# Publications by Edgar Solomonik

### 2017

Proceedings of the International Conference for High Performance Computing, Networking, Storage and Analysis, Denver, CO, USA, November 2017

Betweenness centrality (BC) is a crucial graph problem that measures the significance of a vertex by the number of shortest paths leading through it. We propose Maximal Frontier Betweenness Centrality (MFBC): a succinct BC algorithm based on novel sparse matrix multiplication routines that performs a factor of p1/3 less communication on p processors than the best known alternatives, for graphs with n vertices and average degree k = n/p2/3. We formulate, implement, and prove the correctness of MFBC for weighted graphs by leveraging monoids instead of semirings, which enables a surprisingly succinct formulation. MFBC scales well for both extremely sparse and relatively dense graphs. It automatically searches a space of distributed data decompositions and sparse matrix multiplication algorithms for the most advantageous configuration. The MFBC implementation outperforms the well-known CombBLAS library by up to 8x and shows more robust performance. Our design methodology is readily extensible to other graph problems.

@inproceedings{abc, abstract = {Betweenness centrality (BC) is a crucial graph problem that measures the significance of a vertex by the number of shortest paths leading through it. We propose Maximal Frontier Betweenness Centrality (MFBC): a succinct BC algorithm based on novel sparse matrix multiplication routines that performs a factor of p1/3 less communication on p processors than the best known alternatives, for graphs with n vertices and average degree k = n/p2/3. We formulate, implement, and prove the correctness of MFBC for weighted graphs by leveraging monoids instead of semirings, which enables a surprisingly succinct formulation. MFBC scales well for both extremely sparse and relatively dense graphs. It automatically searches a space of distributed data decompositions and sparse matrix multiplication algorithms for the most advantageous configuration. The MFBC implementation outperforms the well-known CombBLAS library by up to 8x and shows more robust performance. Our design methodology is readily extensible to other graph problems.}, author = {Edgar Solomonik and Maciej Besta and Flavio Vella and Torsten Hoefler}, booktitle = {Proceedings of the International Conference for High Performance Computing, Networking, Storage and Analysis}, title = {Scaling Betweenness Centrality using Communication-Efficient Sparse Matrix Multiplication}, venue = {Denver, CO, USA}, year = {2017} }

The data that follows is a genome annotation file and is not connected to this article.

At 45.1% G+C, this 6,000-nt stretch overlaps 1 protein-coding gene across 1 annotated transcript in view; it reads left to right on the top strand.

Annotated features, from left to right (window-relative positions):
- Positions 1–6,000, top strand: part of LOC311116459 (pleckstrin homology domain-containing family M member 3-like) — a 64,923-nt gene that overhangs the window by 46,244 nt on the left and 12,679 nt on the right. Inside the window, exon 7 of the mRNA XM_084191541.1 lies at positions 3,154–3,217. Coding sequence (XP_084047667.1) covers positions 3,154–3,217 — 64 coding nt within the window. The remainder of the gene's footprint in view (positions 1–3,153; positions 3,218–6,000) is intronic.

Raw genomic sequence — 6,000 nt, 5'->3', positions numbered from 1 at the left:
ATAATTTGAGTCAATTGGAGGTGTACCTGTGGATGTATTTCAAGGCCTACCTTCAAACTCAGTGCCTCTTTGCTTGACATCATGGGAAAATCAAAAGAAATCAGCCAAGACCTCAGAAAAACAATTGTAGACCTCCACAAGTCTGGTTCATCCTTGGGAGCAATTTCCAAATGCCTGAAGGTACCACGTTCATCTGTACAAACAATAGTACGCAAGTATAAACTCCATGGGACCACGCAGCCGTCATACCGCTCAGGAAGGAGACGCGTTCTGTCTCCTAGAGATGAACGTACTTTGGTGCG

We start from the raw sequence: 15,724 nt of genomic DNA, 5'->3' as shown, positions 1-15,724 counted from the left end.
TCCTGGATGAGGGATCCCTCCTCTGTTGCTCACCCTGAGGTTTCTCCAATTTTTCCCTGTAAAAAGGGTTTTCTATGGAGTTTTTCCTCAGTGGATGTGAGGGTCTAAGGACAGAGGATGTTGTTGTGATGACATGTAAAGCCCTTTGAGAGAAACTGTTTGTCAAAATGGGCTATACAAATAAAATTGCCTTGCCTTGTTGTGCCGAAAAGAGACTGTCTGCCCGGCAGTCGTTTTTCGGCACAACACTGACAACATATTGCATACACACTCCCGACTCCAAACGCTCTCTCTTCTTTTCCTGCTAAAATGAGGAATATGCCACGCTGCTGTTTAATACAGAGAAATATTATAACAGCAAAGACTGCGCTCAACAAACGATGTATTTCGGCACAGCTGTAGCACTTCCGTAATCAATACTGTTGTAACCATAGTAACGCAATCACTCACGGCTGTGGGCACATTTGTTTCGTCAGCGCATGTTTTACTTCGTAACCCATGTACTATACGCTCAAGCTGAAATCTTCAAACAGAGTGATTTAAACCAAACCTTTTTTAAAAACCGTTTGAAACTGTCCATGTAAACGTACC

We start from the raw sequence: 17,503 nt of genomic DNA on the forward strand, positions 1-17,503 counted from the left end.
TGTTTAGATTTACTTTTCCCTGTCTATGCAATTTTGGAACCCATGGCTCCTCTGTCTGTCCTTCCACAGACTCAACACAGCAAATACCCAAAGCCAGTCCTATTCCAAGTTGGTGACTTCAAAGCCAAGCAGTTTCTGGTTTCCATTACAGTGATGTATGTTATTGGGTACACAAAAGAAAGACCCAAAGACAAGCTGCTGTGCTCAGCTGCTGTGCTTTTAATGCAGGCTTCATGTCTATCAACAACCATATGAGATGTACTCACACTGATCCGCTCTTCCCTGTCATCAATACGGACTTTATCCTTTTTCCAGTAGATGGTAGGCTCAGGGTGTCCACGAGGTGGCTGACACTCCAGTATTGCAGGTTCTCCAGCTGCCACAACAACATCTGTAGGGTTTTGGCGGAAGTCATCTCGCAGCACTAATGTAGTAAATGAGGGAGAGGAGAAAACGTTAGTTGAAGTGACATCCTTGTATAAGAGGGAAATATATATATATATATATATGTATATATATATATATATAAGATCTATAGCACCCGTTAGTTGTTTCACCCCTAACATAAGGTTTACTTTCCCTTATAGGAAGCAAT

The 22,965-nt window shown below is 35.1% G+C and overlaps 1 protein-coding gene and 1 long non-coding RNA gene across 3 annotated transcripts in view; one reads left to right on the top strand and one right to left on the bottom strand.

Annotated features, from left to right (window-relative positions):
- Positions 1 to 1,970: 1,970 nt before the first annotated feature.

Proceedings of the 26th International Symposium on High-Performance Parallel and Distributed Computing, Washington, DC, USA, June 2017

We reduce the cost of communication and synchronization in graph processing by analyzing the fastest way to process graphs: pushing the updates to a shared state or pulling the updates to a private state. We investigate the applicability of this push-pull dichotomy to various algorithms and its impact on complexity, performance, and the amount of used locks, atomics, and reads/writes. We consider 11 graph algorithms, 3 programming models, 2 graph abstractions, and various families of graphs. The conducted analysis illustrates surprising differences between push and pull variants of different algorithms in performance, speed of convergence, and code complexity; the insights are backed up by performance data from hardware counters. We use these findings to illustrate which variant is faster for each algorithm and to develop generic strategies that enable even higher speedups. Our insights can be used to accelerate graph processing engines or libraries on both massively-parallel shared-memory machines as well as distributed-memory systems.